Pepsi tax a sour deal for Newfoundland and Labrador taxpayers

Government maintains its sugar tax is all about keeping you healthy

Pepsi tax a sour deal for Newfoundland and Labrador taxpayersWhat’s all about sweets, sours your wallet and leaves a bitter taste? It’s Premier Andrew Furey’s proposal for a new Pepsi tax. This tax will increase the price of soft drinks by 20 cents a litre. By this time next year, you’ll be paying 15 per cent more for a two-litre bottle of Pepsi at…

Sugar-coating a sugar tax won’t make it any more palatable

If Newfoundland and Labrador pursues a sugar tax, it’s certainly not to get its people to lead healthier lives. It’s about paying bills

Sugar-coating a sugar tax won’t make it any more palatableIn its recent budget, the Newfoundland and Labrador government announced it will introduce a tax of 20 cents per litre on sugary drinks, starting on April 1, 2022. This a first in Canada. So far we know very little about how the tax would work, which products would be affected and how revenues from the…

Policy uncertainty continues to hurt Canada’s mining industry

To attract the investment required to develop resources, mitigating the risks of policy uncertainly needs to be a top priority

Policy uncertainty continues to hurt Canada’s mining industryBy Jairo Yunis and Elmira Aliakbari The Fraser Institute The COVID recession has hurt Canada’s natural resources sector, with supply disruptions, commodity price declines and greater uncertainty regarding future demand. Not surprisingly, capital investment in the Canadian mining industry has dropped to its lowest level since 2009. Of course, business investment should be a key…

COVID crisis opportunity for trade reform in Atlantic Canada

Eliminating trade barriers can help accelerate the economic recovery

COVID crisis opportunity for trade reform in Atlantic CanadaBy Alex Whalen and Ben Eisen The Fraser Institute Earlier this summer, the four Atlantic provinces formed the “Atlantic Bubble” as the region works toward freer movement of people amid the COVID crisis. And clearly, the pandemic’s effect on the economy underscores the value of free movement of people and goods, which – on the…

How to save Newfoundlanders from Muskrat Falls disaster

The hydroelectric project mess in Newfoundland and Labrador requires some hard choices. But taxpayers deserve and need some relief

How to save Newfoundlanders from Muskrat Falls disasterThe citizens and taxpayers of Newfoundland and Labrador received important news late in 2018: an autopsy of the horrific financial debacle at Churchill Falls and the beginning of an inquiry into the questionable new Muskrat Falls hydroelectric project. The long legal battle has ended over the Joey Smallwood era’s unprofitable Churchill Falls contract, which the…

Newfoundland needs a legislative budget officer

While no single solution will resolve the province’s fiscal crisis, an LBO would ensure that elected officials are informed in their deliberations

Newfoundland needs a legislative budget officerOur 40 members of the Newfoundland and Labrador House of Assembly are constitutionally required to deliberate and vote on billions of dollars’ worth of spending contained in budgets, supplementary estimates and program proposals annually. And yet outside of those select few MHAs who bear the title of finance minister or premier, our elected representatives lack…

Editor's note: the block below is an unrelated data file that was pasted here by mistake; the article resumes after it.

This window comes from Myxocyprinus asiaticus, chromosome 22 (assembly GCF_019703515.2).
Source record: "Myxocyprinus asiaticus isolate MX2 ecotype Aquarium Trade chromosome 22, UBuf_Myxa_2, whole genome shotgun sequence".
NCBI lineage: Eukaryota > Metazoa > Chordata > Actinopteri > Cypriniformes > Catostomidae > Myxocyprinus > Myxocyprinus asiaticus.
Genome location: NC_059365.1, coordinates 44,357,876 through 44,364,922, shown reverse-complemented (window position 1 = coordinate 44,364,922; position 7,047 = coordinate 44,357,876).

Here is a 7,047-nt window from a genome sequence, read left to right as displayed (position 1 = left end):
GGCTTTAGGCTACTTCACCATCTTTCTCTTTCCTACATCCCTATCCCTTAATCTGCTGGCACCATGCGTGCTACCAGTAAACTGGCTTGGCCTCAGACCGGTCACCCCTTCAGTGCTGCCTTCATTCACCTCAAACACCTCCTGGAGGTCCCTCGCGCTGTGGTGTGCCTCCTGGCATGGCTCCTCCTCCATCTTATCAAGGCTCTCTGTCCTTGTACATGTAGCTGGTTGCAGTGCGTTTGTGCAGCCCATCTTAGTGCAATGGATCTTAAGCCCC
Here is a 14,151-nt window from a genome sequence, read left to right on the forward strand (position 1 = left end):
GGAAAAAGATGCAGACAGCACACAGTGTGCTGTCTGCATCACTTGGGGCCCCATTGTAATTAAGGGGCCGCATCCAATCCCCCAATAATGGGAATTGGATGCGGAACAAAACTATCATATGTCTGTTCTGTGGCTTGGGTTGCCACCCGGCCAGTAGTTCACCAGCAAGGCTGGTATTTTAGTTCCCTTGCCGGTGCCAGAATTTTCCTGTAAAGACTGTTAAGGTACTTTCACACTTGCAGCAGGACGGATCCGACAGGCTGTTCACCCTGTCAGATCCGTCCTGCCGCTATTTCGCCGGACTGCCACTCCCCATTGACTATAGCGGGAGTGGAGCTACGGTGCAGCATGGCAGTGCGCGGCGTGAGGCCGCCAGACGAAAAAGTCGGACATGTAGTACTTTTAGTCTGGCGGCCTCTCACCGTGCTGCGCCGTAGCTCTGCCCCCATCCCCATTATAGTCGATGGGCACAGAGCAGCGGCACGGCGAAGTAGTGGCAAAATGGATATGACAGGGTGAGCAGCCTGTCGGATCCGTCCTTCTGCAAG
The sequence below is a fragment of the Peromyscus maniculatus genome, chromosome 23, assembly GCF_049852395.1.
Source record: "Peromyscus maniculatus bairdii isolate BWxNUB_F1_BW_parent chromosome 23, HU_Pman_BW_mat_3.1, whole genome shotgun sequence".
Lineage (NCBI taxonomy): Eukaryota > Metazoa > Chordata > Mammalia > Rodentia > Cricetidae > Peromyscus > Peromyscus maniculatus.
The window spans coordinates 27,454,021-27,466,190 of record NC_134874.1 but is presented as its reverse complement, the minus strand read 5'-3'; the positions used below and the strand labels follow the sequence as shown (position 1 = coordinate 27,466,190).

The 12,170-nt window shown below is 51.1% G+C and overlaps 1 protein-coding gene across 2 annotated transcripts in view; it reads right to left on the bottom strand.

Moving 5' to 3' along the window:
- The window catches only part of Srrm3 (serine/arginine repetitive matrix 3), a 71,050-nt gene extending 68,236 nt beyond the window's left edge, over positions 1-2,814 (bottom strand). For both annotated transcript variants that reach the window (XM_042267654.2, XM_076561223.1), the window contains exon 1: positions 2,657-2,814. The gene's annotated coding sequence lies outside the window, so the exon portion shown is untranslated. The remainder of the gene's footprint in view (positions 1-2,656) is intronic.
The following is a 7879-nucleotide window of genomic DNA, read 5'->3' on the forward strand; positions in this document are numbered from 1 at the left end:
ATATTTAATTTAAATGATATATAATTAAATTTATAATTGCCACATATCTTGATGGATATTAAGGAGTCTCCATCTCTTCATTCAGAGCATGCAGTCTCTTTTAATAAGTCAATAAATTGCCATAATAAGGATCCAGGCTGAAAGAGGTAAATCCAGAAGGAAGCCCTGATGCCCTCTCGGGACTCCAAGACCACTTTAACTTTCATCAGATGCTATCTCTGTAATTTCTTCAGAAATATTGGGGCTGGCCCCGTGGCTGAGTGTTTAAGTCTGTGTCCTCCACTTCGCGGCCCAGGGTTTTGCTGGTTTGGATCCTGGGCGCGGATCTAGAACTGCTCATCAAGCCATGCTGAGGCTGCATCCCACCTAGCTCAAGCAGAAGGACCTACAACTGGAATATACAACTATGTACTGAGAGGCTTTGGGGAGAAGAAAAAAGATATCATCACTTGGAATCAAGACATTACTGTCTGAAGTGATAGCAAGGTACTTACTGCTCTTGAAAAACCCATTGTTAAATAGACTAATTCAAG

The no-zero policy finally gets a failing grade

But dumping the misguided practice in Newfoundland and Labrador schools is just the beginning – much more reform is needed

The no-zero policy finally gets a failing gradeThe long-standing no-zero policy in Newfoundland and Labrador schools is no more. The chief executive officer of the English School District recently announced that teachers are once again free to deduct marks for late work and assign marks of zero when work doesn’t come in at all. This is a significant step forward, not only…

Gasoline price-fixing harms Atlantic Canada

Controls were intended to ease consumer anger over rare but large price fluctuations. But government isn’t meant to be an anger management therapist

Gasoline price-fixing harms Atlantic CanadaGasoline price controls are a major burden for the minor benefit of having less mercurial cost fluctuations. Government policies are often contradictory. This isn’t directly the result of conspiracy or ill intent. Governments are no different than individuals. We all embrace beliefs that sometimes contradict others we hold. To eliminate these contradictions, Atlantic Canadian governments…

Revenue wells run dry in Newfoundland and Labrador

The latest provincial budget continues a risky strategy: spending far beyond the government's means, as the debt continues to pile up

Revenue wells run dry in Newfoundland and LabradorThe budget strategy laid out by Newfoundland and Labrador in 2016 was simple: the government would hold down program spending, allow for some increases in total spending from higher debt servicing costs, and let rising oil prices and other income balance the books by 2023. Budget 2017 continues that plan. It contains some encouraging measures.…

Creditors will be chief audience for Newfoundland budget

The financial problem facing the government is so large that it will need to borrow enormous amounts over the next five years, no matter what

Creditors will be chief audience for Newfoundland budgetNewfoundland and Labrador's 2017 budget needs to correct a public finance crisis, which has been ushered in by years of high spending and big drops in oil-based revenues. It's a critical time for the province, so the must government make wise decisions in the next few months. During this process, there are three factors that…